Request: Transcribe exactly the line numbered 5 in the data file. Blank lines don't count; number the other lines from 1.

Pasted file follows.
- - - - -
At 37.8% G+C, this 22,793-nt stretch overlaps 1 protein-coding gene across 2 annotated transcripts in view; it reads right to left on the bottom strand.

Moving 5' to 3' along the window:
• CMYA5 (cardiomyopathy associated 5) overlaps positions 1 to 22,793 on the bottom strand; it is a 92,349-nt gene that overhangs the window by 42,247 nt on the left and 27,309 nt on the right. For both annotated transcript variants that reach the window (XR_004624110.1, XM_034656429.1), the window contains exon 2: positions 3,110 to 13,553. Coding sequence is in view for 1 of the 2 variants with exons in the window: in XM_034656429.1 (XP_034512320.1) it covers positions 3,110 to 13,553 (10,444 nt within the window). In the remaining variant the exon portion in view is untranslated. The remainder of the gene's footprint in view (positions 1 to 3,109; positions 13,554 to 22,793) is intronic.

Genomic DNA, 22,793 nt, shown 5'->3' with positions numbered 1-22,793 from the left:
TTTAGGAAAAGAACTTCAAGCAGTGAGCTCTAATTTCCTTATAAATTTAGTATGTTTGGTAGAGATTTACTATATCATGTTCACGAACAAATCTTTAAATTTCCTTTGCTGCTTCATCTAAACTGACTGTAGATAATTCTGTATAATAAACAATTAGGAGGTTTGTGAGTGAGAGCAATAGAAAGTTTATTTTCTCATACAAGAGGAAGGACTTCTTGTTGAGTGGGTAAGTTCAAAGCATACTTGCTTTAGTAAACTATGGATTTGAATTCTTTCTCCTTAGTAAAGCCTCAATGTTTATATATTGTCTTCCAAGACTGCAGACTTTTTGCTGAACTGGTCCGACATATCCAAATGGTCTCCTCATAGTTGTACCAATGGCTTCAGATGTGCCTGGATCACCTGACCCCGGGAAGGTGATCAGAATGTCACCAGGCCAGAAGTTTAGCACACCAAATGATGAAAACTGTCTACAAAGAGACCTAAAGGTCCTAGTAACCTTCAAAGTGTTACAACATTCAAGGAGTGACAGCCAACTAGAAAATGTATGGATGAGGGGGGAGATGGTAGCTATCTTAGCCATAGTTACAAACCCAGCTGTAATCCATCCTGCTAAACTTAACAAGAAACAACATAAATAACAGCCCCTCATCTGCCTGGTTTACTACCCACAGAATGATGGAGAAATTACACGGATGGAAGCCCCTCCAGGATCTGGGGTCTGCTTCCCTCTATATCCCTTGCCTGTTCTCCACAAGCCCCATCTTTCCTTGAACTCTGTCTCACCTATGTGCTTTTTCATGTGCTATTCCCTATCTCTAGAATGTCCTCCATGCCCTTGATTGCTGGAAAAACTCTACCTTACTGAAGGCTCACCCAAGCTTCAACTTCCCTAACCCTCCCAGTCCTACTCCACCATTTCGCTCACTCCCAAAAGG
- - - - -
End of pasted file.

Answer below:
TTTAGGAAAAGAACTTCAAGCAGTGAGCTCTAATTTCCTTATAAATTTAGTATGTTTGGTAGAGATTTACTATATCATGTTCACGAACAAATCTTTAAATTTCCTTTGCTGCTTCATCTAAACTGACTGTAGATAATTCTGTATAATAAACAATTAGGAGGTTTGTGAGTGAGAGCAATAGAAAGTTTATTTTCTCATACAAGAGGAAGGACTTCTTGTTGAGTGGGTAAGTTCAAAGCATACTTGCTTTAGTAAACTATGGATTTGAATTCTTTCTCCTTAGTAAAGCCTCAATGTTTATATATTGTCTTCCAAGACTGCAGACTTTTTGCTGAACTGGTCCGACATATCCAAATGGTCTCCTCATAGTTGTACCAATGGCTTCAGATGTGCCTGGATCACCTGACCCCGGGAAGGTGATCAGAATGTCACCAGGCCAGAAGTTTAGCACACCAAATGATGAAAACTGTCTACAAAGAGACCTAAAGGTCCTAGTAACCTTCAAAGTGTTACAACATTCAAGGAGTGACAGCCAACTAGAAAATGTATGGATGAGGGGGGAGATGGTAGCTATCTTAGCCATAGTTACAAACCCAGCTGTAATCCATCCTGCTAAACTTAACAAGAAACAACATAAATAACAGCCCCTCATCTGCCTGGTTTACTACCCACAGAATGATGGAGAAATTACACGGATGGAAGCCCCTCCAGGATCTGGGGTCTGCTTCCCTCTATATCCCTTGCCTGTTCTCCACAAGCCCCATCTTTCCTTGAACTCTGTCTCACCTATGTGCTTTTTCATGTGCTATTCCCTATCTCTAGAATGTCCTCCATGCCCTTGATTGCTGGAAAAACTCTACCTTACTGAAGGCTCACCCAAGCTTCAACTTCCCTAACCCTCCCAGTCCTACTCCACCATTTCGCTCACTCCCAAAAGG